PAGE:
The Most Important Skills for a 75th Ranger Medic

The Most Important Skills for a 75th Ranger Medic

The 75th Ranger Regiment

The U.S. Army’s 75th Ranger Regiment is organized and equipped similarly to a standard light infantry brigade, capable of conducting raids, ambushes, and a variety of other missions at squad to regiment level. The Rangers execute joint special operations missions, distinguished from units like the Green Berets, Delta Force, and SEALs by their strong direct assault capability. Their tasks include airborne operations, air assaults, and other direct actions to seize key terrain, destroy strategic facilities, and capture or kill enemy forces. Lessons and best practices from the 75th Ranger Regiment can be readily applied to other ground combat units like the Army and Marine Corps. Furthermore, the related concepts and principles are relevant to any units preparing and conducting combat operations.

Organization and Medical Support

The 75th Ranger Regiment, with nearly 4,000 personnel, consists of a headquarters, a Special Troops Battalion, a Military Intelligence Battalion, and three infantry battalions (each infantry battalion with about 580 personnel). The regiment includes six physicians, five physician assistants, and 122 medics, focusing on frontline care rather than surgical treatment. The headquarters has one physician, one physician assistant, and four medics; the Special Troops Battalion has one physician, one physician assistant, and 27 medics; the Military Intelligence Battalion has one physician and one senior medic; each infantry battalion has one physician, one physician assistant, and 30 medics (including 14 company medics at the battalion HQ, and four medics per rifle company, with one senior medic and three platoon medics each). All medical personnel assigned to the 75th Ranger Regiment undergo specialized training, such as 68W and W1 Special Operations Combat Medics, forming the backbone of the regiment's casualty care system.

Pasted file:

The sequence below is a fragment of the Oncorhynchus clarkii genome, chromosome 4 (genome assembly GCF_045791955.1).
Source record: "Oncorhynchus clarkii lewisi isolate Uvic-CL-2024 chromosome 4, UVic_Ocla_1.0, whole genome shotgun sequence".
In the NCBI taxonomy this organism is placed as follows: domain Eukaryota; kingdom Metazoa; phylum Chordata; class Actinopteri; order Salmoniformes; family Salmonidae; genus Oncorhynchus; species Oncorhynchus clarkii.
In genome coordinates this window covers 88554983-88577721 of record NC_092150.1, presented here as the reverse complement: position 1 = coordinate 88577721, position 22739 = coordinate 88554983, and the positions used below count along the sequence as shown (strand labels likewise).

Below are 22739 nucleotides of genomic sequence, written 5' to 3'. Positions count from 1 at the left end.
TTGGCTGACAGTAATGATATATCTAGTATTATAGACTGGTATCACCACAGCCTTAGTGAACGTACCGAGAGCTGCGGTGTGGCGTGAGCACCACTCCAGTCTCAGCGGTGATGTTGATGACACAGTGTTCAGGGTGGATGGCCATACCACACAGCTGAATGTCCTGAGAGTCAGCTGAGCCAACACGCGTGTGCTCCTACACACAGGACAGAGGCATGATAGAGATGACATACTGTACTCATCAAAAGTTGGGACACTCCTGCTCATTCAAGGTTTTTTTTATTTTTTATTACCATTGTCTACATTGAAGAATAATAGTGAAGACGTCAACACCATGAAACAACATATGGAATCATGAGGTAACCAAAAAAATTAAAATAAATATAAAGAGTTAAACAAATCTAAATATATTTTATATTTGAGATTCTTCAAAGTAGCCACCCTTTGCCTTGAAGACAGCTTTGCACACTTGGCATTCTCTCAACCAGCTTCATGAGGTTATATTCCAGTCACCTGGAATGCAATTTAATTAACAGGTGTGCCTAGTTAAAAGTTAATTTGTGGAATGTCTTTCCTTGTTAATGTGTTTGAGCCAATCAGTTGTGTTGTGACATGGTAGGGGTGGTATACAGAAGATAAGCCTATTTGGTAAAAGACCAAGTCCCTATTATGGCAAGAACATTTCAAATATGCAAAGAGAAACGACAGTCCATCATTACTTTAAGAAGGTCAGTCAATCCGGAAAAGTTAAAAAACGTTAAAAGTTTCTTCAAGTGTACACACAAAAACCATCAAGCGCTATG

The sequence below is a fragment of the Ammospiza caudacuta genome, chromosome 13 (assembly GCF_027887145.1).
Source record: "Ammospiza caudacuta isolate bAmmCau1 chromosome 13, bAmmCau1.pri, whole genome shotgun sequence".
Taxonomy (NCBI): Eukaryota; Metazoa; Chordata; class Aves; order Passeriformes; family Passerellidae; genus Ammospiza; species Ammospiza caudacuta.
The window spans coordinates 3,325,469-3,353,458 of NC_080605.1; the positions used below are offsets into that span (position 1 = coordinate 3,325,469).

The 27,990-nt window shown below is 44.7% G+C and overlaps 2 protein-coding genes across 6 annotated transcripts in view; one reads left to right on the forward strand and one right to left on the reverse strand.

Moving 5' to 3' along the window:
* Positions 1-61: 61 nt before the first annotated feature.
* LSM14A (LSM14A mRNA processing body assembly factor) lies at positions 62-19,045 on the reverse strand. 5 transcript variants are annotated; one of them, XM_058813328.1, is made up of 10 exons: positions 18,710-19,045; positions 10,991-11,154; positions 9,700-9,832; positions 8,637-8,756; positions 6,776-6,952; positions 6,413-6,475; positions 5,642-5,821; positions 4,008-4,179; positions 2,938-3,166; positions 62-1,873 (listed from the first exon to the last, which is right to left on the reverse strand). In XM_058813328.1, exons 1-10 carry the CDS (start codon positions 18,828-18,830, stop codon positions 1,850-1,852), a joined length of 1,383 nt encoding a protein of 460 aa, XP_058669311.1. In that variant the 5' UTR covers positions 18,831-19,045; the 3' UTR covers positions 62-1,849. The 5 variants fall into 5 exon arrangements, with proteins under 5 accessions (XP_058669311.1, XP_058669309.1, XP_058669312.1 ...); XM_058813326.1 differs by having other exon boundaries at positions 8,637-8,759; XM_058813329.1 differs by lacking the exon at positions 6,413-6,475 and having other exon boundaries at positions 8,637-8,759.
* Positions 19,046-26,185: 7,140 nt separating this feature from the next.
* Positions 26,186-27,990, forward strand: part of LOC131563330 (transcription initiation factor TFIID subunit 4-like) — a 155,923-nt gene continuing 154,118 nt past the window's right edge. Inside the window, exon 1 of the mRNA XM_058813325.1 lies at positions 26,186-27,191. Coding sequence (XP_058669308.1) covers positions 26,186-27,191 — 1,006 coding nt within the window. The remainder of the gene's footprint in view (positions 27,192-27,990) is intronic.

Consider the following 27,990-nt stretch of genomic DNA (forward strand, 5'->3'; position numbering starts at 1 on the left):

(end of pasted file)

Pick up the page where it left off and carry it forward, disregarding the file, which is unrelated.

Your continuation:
Ranger medics must master tactical skills and basic battlefield care, including marksmanship, physical fitness, medical skills training, squad tactics, and squad mobility. These rigorous requirements cultivate a force with both strong combat and medical capabilities, reducing preventable deaths while ensuring mission success. The regiment emphasizes collecting and analyzing combat injury data to study casualty trends and characteristics, summarize lessons learned, advance new diagnostic and treatment methods, evaluate and improve tactics, techniques, and procedures (TTPs), and suggest improvements to personal protective equipment.

From 2001 to 2021, the U.S. military’s cumulative combat fatality rate (CFR) in Afghanistan and Iraq was 9.5 (i.e., 9.5 deaths per 100 casualties). The Ranger Regiment's CFR was lower at 7.6. While the difference isn't statistically significant, it indicates that the regiment's efforts saved an additional 15 personnel, preserving their combat experience for future missions.

Key Practices

Several key points have been crucial in advancing the regiment’s combat casualty care system and its success. These practices are not task-specific but are mandatory and applicable in various environments, intensities, and combat scales. They include:

1. Universal TCCC Knowledge: